Microsoft offers final version of .NET tools
By Matt Berger, IDG News Service
(IDG) -- Microsoft Corp. Wednesday released on its developer Web site the final version of its tools for building and deploying Web services based on its .NET initiative, paving the way for developers to move beyond the testing stage and put the technology to use.
Members of the Microsoft Developer Network (MSDN), the company's subscription-based developer program, can now download Visual Studio.NET and the .NET Framework, Microsoft's key tools for building and deploying applications and services based on standards such as XML and Simple Object Access Protocol (SOAP).
Microsoft will make the tools available to the broader developer community on February 13, both online and through retail outlets, including Comp USA Inc. stores, the company said. Visual Studio.NET will be available in three editions and will cost from $549 for an upgrade from the professional version, to $2,499 for the full enterprise version. There is no charge for .NET Framework, the software maker said.
While Microsoft has already been adding support for such technologies as XML to its server and desktop software, the tools released yesterday provide the key to making Web services based on .NET a reality, said Eric Rudder, senior vice president for Microsoft's developer and platform division, during a keynote address at Infoworld's Web Services Conference here.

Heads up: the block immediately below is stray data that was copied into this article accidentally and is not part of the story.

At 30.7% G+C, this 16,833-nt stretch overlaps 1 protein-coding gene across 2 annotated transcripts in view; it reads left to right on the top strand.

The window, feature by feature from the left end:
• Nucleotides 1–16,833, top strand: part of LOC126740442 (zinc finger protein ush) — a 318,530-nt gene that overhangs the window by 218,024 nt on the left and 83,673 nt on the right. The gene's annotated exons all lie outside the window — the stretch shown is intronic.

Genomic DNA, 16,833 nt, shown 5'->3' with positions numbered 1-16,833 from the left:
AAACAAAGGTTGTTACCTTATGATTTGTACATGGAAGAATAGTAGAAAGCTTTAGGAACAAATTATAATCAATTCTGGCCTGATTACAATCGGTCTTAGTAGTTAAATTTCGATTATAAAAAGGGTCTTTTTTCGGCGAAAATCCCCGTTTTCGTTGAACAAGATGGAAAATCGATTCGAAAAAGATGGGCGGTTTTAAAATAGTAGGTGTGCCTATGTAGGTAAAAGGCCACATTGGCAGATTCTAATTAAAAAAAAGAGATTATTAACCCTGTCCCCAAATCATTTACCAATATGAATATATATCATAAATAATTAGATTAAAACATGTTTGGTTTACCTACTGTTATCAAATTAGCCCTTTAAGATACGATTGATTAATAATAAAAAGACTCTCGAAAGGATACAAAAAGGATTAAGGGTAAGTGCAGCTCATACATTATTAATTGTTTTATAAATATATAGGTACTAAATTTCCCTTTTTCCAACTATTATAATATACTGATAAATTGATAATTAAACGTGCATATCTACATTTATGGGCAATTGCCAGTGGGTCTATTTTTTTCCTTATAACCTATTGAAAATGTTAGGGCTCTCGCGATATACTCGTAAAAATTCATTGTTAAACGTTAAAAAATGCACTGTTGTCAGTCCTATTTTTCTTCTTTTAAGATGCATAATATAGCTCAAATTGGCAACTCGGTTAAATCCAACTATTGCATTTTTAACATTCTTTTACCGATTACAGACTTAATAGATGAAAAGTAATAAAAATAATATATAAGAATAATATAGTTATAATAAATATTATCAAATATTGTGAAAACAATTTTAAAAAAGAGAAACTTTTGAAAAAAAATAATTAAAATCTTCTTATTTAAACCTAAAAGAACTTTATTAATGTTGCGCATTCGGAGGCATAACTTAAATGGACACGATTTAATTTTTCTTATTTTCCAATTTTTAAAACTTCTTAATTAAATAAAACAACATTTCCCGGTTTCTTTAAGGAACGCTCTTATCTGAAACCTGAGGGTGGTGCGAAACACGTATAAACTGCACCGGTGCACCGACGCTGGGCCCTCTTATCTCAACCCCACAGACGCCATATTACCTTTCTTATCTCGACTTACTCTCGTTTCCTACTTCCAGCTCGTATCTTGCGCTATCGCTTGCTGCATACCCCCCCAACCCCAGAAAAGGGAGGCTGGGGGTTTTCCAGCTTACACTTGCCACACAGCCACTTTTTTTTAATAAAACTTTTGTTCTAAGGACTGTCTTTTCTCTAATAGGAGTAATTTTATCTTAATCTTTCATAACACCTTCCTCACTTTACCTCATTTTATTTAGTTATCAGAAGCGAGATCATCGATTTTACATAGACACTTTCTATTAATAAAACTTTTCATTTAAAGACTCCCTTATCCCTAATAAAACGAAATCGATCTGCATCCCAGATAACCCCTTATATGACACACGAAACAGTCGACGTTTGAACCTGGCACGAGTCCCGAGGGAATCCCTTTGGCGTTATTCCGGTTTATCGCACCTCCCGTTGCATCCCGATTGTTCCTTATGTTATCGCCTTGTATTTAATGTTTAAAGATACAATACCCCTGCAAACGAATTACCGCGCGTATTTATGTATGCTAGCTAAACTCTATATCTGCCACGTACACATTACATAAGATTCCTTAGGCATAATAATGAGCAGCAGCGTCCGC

"As people try to build their Web services, I think tools are going to make the difference," Rudder said.
Broadly speaking, Web services allow applications of different types and from different vendors to communicate with one another automatically over the Internet, in part to streamline business processes. For example, a Web service might allow a travel department to book a flight with an airline, subtract funds from a bank account and then update a user's online calendar to reflect the travel plans. Web services also allow software applications to be accessed over the Internet as services, and they can run across all kinds of computers from large servers to handheld devices.
Visual Studio.NET is the latest incarnation of the company's suite of developer tools. It allows programmers to create Web services using more than 20 programming languages including Fortran and Common Object Request Broker Architecture, according to Microsoft. More than 2.5 million developers have tested the suite since it first shipped as a beta, Rudder said.
The .NET Framework provides the execution environment for .NET applications, handling basic plumbing chores such as memory management and thread management, according to information on Microsoft's Web site. The Framework's class library includes reusable code for developing programs as basic as a graphical user interface or as complex as a Web service, the company said.
"The .NET Framework is the core of everything we do," Rudder said. In addition to the version for PCs and servers released yesterday, Microsoft will release a compact version of the .NET Framework later this year for developing applications and services for small devices such as handheld computers, he said.
"I expect the .NET Framework to start showing up on more and more devices as time goes on," Rudder said.
MSDN members can download the tools immediately via the MSDN Web site, Microsoft said.
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